Analysis, Featured, Middle East

Business as Usual with the US despite Right’s Violations

Trump told CBS on the 13th of October that “We’re going to get to the bottom of it and there will be severe punishment,” after the US Senate foreign relations committee was briefed about the mysterious disappearance of the dissident Saudi journalist, Jamal Khashoggi, who appears to have been assassinated inside the Saudi Arabian consulate in Turkey. Bob Corker, Republican chair of the committee, told CNN that he blamed the Saudis: “I think they did it and unfortunately I think he is deceased. But they certainly could produce him and change the narrative”. Bob Corker was one of 22 senators who wrote to Trump forcing an investigation into the missing journalist’s fate, which has placed a spotlight on Trump and his relationship with Saudi Arabia.


While many in the US Senate are pushing for a tough response, Trump has been uncharacteristically cautious by making the point that Jamal Khashoggi disappeared in Turkey and that Khashoggi was not a US citizen. However, he did say: “We don’t like it even a little bit. But whether or not we should stop $110bn from being spent in this country – knowing they have … two very good alternatives. That would not be acceptable to me.” He continued: “I don’t like stopping massive amounts of money that’s being poured into our country – they are spending $110bn on military equipment and on things that create jobs for this country.” So Trump doesn’t ‘like’ the idea of murdering journalists in the Saudi embassy, but he also doesn’t like the US to lose money on account of human rights.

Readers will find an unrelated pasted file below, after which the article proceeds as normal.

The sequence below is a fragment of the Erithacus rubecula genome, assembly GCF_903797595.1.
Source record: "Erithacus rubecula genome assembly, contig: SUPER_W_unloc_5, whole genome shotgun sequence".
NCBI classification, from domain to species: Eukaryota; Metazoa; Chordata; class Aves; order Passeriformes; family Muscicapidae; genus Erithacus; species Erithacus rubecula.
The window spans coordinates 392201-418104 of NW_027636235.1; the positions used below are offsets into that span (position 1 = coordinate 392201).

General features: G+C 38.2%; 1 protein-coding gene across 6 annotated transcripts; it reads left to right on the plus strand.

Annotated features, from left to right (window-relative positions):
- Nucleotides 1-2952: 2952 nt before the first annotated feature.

Trump is pragmatic about dealing with Saudi Arabia: “I don’t like the concept of stopping an investment of $110 billion into the United States because you know what they’re going to do, they’re going to take that money and spend it in Russia or China … If it turns out to be as bad as it might be, there are certainly other ways of handling the situation.” Trump’s logic is clear. If it is proven that a crime was committed by Saudi Arabia, it was not committed in the US and the victim was not a US citizen, so why should the US have to lose valuable arms contracts to show its moral outrage?

The logic of those who are criticizing Trump’s soft response to the issue is that the US built a leadership in the post second world war era upon international law and human rights standards along with international institutions to back up the ideals that the US promoted, so by turning his back upon violations of rights and international standards, Trump is negating US leadership in the world. Furthermore, by using business and jobs as the reason for this, the US is appearing selfish and greedy. Many have gone further than this. They question whether Trump has personal business motives and they are exposing Trump’s long history of business dealings with Saudi Arabian businessmen and politicians.

Why, however, should Trump be criticized for all this? Personalizing the issue is actually making light of the fact that the US has for decades been bleeding the resources of Saudi Arabia away from their rightful owners and supporting them regardless of the many contradictions with US norms, so long as the oil kept flowing and subservience to US interests continued. Nothing has changed with this president. Previous US presidents used human rights as a pressure point to apply on those who stood up to their bullying, and they ignored human rights violations when committed by leaders loyal to them. The only thing different about Trump is that he doesn’t have the patience to tell such elaborate lies as his predecessors.


Dr. Abdullah Robin